Functional Description and Control Design of Modular Multilevel Converters: Towards Energy Storage Applications for Traction Networks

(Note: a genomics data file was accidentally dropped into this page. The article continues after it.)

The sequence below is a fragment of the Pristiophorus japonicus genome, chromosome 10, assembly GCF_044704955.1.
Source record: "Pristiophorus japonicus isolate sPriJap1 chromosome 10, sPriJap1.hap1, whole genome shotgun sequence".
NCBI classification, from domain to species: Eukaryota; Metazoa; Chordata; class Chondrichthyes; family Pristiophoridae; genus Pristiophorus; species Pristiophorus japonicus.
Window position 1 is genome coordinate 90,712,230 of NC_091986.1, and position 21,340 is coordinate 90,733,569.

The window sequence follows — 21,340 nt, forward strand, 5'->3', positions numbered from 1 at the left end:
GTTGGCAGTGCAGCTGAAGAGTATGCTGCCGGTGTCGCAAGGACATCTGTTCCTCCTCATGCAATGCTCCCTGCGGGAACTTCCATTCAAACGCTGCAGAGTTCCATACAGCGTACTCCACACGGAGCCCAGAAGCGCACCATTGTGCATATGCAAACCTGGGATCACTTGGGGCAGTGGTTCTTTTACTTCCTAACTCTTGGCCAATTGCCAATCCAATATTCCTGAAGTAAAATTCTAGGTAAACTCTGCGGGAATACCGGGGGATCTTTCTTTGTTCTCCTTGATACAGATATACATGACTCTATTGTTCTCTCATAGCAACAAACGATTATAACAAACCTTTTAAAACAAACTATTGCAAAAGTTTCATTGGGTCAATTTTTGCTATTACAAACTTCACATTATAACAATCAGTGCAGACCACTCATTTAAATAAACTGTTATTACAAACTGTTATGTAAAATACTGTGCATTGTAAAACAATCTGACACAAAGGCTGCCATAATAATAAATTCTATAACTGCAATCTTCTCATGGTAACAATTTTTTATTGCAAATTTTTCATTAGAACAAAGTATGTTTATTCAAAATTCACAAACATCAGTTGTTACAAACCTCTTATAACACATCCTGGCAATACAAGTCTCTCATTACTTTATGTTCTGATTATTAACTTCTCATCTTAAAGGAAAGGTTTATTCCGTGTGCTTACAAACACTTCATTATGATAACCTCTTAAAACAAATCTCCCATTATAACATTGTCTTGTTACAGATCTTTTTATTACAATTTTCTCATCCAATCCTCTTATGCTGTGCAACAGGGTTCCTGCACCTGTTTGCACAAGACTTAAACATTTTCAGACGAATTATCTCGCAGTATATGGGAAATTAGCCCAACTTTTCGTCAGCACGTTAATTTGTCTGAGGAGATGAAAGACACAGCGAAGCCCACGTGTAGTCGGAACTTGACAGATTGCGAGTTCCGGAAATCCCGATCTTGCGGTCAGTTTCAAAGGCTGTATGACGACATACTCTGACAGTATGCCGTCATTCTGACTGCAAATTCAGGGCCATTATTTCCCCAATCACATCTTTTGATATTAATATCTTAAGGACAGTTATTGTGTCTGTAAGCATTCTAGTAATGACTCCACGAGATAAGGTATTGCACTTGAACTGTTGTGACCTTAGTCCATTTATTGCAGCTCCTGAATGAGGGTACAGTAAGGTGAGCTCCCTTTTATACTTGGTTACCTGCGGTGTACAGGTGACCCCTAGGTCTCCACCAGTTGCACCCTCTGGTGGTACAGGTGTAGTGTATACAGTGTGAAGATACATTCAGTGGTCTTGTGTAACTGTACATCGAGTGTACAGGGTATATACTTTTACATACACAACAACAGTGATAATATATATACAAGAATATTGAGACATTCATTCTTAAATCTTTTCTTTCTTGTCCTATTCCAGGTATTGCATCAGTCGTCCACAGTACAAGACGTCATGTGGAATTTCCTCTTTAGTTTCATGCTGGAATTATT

The security of supply is becoming an important concern in the energy supply of the railway networks operated at 16.7 Hz. This situation calls for the improvement of the interconnection with the 50 Hz grid and creates a need for ancillary services, especially in relation to power quality. To these ends, Modular Multilevel Converters (MMC) are highly attractive as they are ideally suited for the corresponding voltage and power levels and are sufficiently versatile to adapt easily to the numerous applications affected by these needs. Besides, there attractiveness can be further increased if energy storage is embedded inside the converters, which are then able to provide a broad range of ancillary services. Practically, such a perspective is enabled by the fact that the submodules can directly integrate storage in a distributed manner, essentially limiting design concerns to control issues. By 2014, MMCs have been adopted by most major power electronics manufacturers (ABB, Siemens, Alstom, etc.) and constitute a rapidly expanding topic, drawing the attention of numerous academic research groups worldwide. This illustrates the breakthrough represented by this technology, which is notably due to the fact that their modular nature imposes operating principles that are fundamentally different from those of conventional structures, but what also allows unprecedented flexibility and scalability. Being given the numerous ongoing industrial projects in relation to railways, the relevance of MMCs in these applications is already largely proven. However, the integration of split storage in MMCs has still received only little attention. This thesis will even propose the use of hybrid split storage, which has apparently not been studied at all. In both cases, the development of energy management mechanisms has apparently not been addressed yet and the control design as a whole is also limited to few developments only. On the other hand, there are already numerous control solutions for the cases without storage, among which it is sometimes difficult to make wise choices. In this context, before adding energy storage (and its associated management mechanisms) to already complex control problems, it is important to rely on a sound basis, what is the main motivation for this thesis to develop a set of tools that can allow to take a step back on the control design in general. Firstly, this thesis proposes different representations of MMCs, providing a macroscopic view of their behavior and allowing a new interpretation of their principles of operation. As it will be seen, these results are useful to both control design and system engineering purposes. Secondly, using the principles of the Energetic Macroscopic Representation (EMR), this work presents a methodology for the systematic control design of MMCs, based on the functional inversion of a system model. Finally, the obtained results are validated on known structures before being extended to other converter systems including energy storage. In parallel to these developments, several digressions are also made to comment on the issues related to the control hardware and on the possible applications of energy storage in railways. In the end, these developments are expected to contribute to improve the modularization of the control in general, which is one of the possible ways to provide maximum flexibility, speed and effectiveness in the overall design of MMC systems for all types of applications.

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